This map shows the new location of the magnetic North Pole (the white star).
Earth's magnetic North Pole has drifted so fast that authorities have had to officially redefine the location of the magnetic North Pole. The extreme wandering of the North Pole caused increasing concerns over navigation, especially in high latitudes.
Earth's magnetic field is known to have wandered and flipped in the geologic past. Earth's magnetic field is a result of spinning molten iron and nickel 1,800 miles below the surface. As the constant flow of molten metals in the outer core changes over time, it alters the external magnetic field.
What we've seen in the past hundred years is that the location of the magnetic North Pole has moved northward. That migration of the magnetic North Pole was switched into overdrive in the past few years, causing the pole to rapidly move. The increased speed with which the magnetic North Pole has moved prompted authorities to officially update its location. The official location of the magnetic poles is specified by the World Magnetic Model, which acts as the basis for navigation, communication, GPS, etc. around the globe.
The New Location Of Earth's Magnetic North Pole
On Monday, the World Magnetic Model updated their official location of the magnetic north. The model is typically updated every five years and was last updated in 2015. However, the recent rapid movement of the magnetic north prompted scientists to update the model early. In the recent past, the magnetic North Pole has moved 34 miles a year toward Russia. Just a half-century ago, the magnetic North Pole was wandering about 7 miles each year.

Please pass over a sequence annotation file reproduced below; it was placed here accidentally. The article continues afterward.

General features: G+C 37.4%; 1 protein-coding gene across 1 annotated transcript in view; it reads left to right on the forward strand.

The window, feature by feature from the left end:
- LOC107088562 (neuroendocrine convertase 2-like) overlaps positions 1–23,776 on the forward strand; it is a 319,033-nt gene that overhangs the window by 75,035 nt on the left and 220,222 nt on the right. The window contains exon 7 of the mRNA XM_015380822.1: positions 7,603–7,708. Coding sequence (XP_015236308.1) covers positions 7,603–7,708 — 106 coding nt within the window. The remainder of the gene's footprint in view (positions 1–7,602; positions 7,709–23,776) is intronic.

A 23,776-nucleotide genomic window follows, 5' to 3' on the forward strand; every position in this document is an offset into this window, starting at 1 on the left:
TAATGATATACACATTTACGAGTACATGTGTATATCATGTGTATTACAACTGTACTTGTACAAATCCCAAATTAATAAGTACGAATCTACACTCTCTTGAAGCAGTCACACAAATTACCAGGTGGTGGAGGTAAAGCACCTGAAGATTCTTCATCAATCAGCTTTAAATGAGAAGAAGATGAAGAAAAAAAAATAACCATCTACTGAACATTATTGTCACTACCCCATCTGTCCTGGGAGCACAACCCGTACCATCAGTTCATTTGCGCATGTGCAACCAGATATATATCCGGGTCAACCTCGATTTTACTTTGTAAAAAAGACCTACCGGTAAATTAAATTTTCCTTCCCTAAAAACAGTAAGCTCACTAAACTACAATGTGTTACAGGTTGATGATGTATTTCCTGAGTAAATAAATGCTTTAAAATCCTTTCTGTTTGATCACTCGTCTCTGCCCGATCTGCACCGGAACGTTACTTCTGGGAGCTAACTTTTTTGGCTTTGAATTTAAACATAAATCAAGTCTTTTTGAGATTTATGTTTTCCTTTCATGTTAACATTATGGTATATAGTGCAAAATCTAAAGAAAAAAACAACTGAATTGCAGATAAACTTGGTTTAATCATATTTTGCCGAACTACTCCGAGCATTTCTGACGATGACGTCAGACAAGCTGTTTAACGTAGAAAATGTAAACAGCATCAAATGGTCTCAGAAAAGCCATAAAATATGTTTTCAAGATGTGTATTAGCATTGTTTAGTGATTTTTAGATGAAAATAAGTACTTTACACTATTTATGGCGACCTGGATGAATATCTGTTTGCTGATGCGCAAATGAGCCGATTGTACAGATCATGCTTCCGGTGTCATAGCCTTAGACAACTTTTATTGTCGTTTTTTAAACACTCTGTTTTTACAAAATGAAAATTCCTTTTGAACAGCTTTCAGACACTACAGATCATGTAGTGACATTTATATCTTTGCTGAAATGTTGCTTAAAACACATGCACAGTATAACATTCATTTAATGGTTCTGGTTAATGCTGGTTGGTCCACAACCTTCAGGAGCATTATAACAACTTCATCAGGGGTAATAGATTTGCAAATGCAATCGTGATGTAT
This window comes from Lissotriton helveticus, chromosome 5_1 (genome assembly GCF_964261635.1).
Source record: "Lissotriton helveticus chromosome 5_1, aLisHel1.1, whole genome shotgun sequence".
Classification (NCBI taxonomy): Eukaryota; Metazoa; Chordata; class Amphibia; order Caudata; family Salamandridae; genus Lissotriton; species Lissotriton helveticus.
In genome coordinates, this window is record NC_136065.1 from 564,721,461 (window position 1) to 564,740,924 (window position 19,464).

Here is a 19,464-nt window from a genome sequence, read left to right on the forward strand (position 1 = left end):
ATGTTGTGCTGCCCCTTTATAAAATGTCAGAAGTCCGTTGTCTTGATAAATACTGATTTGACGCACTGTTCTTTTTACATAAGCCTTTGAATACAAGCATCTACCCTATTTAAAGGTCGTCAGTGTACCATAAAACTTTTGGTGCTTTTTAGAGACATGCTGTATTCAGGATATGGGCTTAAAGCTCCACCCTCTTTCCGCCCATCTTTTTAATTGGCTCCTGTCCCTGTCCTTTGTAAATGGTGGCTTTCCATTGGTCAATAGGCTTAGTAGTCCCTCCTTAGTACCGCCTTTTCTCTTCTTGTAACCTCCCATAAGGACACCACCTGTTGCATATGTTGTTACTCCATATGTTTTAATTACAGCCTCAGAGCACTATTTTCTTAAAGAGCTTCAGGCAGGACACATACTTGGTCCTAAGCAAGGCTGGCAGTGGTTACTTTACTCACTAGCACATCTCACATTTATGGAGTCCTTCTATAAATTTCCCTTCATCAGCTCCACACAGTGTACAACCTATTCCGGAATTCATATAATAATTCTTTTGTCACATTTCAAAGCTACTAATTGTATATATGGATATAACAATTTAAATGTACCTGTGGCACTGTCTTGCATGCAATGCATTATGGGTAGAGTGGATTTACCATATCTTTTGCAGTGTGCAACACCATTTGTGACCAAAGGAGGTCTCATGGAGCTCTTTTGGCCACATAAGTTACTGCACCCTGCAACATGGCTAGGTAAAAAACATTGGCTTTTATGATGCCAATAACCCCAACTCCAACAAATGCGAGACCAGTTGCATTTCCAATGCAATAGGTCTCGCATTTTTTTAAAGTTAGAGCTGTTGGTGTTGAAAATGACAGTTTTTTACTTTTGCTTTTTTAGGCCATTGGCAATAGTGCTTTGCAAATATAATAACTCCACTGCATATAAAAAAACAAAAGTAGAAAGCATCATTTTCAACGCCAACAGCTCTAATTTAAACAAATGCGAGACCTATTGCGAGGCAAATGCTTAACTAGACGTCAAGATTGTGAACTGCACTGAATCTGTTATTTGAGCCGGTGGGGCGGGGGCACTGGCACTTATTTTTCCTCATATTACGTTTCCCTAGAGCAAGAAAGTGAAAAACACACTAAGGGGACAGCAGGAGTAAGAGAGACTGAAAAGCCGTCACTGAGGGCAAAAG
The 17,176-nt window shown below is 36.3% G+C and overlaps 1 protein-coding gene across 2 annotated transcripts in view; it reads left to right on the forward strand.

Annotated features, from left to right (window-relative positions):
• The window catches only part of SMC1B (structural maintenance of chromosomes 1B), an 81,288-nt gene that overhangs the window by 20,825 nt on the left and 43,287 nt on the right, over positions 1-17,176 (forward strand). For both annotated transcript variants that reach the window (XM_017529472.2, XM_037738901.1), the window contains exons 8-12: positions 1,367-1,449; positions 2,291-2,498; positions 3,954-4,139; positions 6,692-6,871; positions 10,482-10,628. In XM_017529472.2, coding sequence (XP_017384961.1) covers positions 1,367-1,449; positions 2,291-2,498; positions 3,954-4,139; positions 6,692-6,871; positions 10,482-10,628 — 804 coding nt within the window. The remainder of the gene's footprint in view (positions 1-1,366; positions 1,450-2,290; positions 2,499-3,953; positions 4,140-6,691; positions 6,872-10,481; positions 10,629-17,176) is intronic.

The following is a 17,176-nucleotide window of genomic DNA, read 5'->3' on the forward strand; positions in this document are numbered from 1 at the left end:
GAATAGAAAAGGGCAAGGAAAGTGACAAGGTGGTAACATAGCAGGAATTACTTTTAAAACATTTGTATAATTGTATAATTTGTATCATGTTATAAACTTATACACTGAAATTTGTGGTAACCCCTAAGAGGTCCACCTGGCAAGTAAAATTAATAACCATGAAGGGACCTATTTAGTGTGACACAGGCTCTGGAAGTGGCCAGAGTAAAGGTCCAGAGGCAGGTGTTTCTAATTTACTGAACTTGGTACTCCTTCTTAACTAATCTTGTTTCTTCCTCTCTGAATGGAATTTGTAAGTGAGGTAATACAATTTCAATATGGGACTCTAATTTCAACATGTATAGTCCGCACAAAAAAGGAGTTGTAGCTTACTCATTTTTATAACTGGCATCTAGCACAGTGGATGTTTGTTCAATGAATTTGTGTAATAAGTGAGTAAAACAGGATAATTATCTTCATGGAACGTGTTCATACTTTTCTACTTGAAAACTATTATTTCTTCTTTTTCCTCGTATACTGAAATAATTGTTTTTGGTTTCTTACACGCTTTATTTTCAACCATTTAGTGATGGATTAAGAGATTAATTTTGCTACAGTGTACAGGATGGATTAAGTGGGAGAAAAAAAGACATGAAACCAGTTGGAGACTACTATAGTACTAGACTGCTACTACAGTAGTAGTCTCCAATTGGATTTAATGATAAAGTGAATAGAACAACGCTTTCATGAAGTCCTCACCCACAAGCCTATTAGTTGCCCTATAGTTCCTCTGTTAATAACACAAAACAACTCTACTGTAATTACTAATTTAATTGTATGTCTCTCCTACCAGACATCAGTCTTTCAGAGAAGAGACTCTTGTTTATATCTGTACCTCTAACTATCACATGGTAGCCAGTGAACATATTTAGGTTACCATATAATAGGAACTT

Movement of Earth's magnetic pole over time
Earth's magnetic North Pole is quickly moving from the Canadian Arctic toward Russia. The model update ensures the accuracy of work in governmental agencies around the world. Specifically, NASA, the Federal Aviation Administration (FAA) and the U.S. Forest Service use the magnetic poles in their daily operations from mapping to air traffic control. On a more individual level, smartphones use the magnetic north for GPS location and compass apps.
Is Earth's Magnetic Field About To Flip?
While the rapid movement of Earth's magnetic North Pole may cause concern over the potential flip of magnetic poles, there is no evidence that such a flip is imminent. Geologists can interpret magnetic minerals in rocks around the world to reveal the history of magnetic reversals on Earth.
Earth's magnetic poles have flipped many times in its history, with the latest reversal occurring 780,000 years ago and 183 times in the past 83 million years. When Earth's magnetic poles do flip, it won't be a catastrophic "end of the world" scenario. From examining fossil records, there is no evidence that a magnetic field reversal causes increased extinctions, volcanic activity, etc.
However, one big issue will lie in the extensive use our technology relies on the magnetic poles. A reversal would upend navigation and communication systems around the globe. Thankfully, a pole reversal in the past typically takes thousands of years to flip. This will give us ample time to develop mitigating plans. In reality, when Earth's magnetic field does flip, who knows what planet our descendants will be living on?